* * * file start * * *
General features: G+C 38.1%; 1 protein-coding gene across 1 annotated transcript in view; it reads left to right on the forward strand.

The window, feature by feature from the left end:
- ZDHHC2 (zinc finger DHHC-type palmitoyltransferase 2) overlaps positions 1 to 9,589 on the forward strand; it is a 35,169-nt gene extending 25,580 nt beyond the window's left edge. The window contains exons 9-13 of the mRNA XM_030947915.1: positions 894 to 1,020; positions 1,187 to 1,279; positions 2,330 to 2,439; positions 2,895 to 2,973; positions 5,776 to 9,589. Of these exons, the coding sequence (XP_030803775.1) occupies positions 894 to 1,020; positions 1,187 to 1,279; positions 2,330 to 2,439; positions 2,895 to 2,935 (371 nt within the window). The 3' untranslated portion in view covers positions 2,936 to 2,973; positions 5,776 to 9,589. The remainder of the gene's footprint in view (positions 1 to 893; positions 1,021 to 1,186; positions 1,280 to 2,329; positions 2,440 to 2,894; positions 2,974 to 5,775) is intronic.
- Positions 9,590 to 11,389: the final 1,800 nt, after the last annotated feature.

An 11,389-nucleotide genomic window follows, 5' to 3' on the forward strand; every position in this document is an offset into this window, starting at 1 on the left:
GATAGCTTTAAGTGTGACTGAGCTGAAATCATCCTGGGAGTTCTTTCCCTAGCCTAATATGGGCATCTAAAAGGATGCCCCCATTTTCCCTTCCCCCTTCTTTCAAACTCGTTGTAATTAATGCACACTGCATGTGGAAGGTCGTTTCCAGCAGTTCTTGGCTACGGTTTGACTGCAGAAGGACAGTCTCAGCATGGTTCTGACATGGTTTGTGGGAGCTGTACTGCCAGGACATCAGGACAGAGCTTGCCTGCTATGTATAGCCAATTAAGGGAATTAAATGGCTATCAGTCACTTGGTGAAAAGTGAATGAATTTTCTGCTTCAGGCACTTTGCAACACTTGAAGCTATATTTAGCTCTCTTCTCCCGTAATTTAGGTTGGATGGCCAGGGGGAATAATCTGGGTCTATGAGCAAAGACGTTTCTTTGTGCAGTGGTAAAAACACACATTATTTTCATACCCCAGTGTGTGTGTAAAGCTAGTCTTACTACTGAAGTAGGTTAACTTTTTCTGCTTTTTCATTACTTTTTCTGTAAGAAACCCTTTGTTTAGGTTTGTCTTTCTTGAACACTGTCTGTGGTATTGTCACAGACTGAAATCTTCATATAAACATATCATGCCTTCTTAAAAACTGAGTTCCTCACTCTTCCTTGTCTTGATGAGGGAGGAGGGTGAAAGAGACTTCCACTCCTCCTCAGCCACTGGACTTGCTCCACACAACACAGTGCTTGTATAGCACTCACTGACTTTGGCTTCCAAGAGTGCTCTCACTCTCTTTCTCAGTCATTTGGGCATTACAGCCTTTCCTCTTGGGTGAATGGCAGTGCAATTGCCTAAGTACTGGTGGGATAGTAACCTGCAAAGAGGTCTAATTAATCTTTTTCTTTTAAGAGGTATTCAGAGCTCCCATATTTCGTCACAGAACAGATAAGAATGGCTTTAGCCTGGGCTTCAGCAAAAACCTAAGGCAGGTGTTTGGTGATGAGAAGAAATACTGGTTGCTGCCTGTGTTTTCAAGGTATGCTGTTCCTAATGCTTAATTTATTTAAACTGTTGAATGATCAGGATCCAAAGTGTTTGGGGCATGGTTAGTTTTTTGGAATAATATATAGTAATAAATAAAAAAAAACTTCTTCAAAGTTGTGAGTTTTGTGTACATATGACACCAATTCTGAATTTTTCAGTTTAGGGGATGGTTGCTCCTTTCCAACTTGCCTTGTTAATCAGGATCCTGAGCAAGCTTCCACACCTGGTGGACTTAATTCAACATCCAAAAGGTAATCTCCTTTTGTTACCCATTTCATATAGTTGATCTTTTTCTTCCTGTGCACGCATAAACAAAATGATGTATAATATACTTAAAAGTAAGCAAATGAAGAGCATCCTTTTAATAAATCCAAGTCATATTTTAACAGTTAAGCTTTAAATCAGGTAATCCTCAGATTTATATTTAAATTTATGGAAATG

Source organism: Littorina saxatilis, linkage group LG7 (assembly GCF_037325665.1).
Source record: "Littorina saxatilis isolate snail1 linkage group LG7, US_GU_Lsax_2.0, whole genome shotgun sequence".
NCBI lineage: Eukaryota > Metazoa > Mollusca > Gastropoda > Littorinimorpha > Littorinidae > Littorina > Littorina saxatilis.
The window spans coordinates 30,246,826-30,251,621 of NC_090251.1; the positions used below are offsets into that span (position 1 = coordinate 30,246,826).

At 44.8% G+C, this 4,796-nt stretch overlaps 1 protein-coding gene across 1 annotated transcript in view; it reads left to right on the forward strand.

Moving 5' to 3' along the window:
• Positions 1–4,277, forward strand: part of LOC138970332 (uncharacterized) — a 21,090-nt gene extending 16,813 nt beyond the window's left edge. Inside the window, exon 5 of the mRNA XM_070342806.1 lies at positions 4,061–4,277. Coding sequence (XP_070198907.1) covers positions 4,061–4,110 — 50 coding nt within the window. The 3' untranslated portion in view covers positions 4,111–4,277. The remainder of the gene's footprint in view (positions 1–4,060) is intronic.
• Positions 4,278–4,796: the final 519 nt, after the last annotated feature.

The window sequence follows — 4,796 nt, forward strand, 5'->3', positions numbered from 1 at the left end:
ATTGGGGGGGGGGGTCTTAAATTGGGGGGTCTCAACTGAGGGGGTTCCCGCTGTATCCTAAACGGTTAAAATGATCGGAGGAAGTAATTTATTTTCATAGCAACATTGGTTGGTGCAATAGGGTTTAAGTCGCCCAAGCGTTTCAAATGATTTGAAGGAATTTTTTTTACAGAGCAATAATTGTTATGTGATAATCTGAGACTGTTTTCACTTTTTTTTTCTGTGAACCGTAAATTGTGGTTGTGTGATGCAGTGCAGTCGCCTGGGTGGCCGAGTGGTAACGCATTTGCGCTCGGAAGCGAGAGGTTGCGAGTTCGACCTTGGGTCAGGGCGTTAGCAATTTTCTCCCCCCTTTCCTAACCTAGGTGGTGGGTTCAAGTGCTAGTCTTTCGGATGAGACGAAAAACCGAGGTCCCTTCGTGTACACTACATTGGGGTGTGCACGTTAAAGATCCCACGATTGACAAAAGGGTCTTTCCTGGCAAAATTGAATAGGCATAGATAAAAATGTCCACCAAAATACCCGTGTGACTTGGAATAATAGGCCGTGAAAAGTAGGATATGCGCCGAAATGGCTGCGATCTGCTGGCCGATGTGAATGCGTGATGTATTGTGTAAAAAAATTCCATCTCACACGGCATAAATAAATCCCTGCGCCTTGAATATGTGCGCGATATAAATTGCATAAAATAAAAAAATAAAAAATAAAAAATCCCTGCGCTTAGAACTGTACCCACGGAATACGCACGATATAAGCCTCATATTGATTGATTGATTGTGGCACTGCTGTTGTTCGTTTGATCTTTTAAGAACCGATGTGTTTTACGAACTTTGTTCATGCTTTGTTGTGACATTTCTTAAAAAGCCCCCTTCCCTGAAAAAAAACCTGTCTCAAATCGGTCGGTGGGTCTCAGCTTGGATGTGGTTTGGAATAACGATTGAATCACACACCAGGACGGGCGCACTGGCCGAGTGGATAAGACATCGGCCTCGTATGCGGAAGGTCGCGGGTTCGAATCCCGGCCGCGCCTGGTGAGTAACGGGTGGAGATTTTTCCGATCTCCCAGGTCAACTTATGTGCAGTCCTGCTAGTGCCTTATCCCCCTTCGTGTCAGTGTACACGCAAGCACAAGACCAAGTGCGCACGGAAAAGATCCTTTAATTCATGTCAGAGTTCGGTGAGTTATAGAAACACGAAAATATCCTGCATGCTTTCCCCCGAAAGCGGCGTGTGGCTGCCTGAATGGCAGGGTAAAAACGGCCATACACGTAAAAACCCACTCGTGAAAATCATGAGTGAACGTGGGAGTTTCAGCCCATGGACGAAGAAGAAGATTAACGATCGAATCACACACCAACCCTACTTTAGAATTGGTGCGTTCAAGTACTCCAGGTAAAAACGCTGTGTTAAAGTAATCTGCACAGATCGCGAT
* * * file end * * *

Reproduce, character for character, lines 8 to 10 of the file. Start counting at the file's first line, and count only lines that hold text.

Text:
Source record: "Littorina saxatilis isolate snail1 linkage group LG7, US_GU_Lsax_2.0, whole genome shotgun sequence".
NCBI lineage: Eukaryota > Metazoa > Mollusca > Gastropoda > Littorinimorpha > Littorinidae > Littorina > Littorina saxatilis.
The window spans coordinates 30,246,826-30,251,621 of NC_090251.1; the positions used below are offsets into that span (position 1 = coordinate 30,246,826).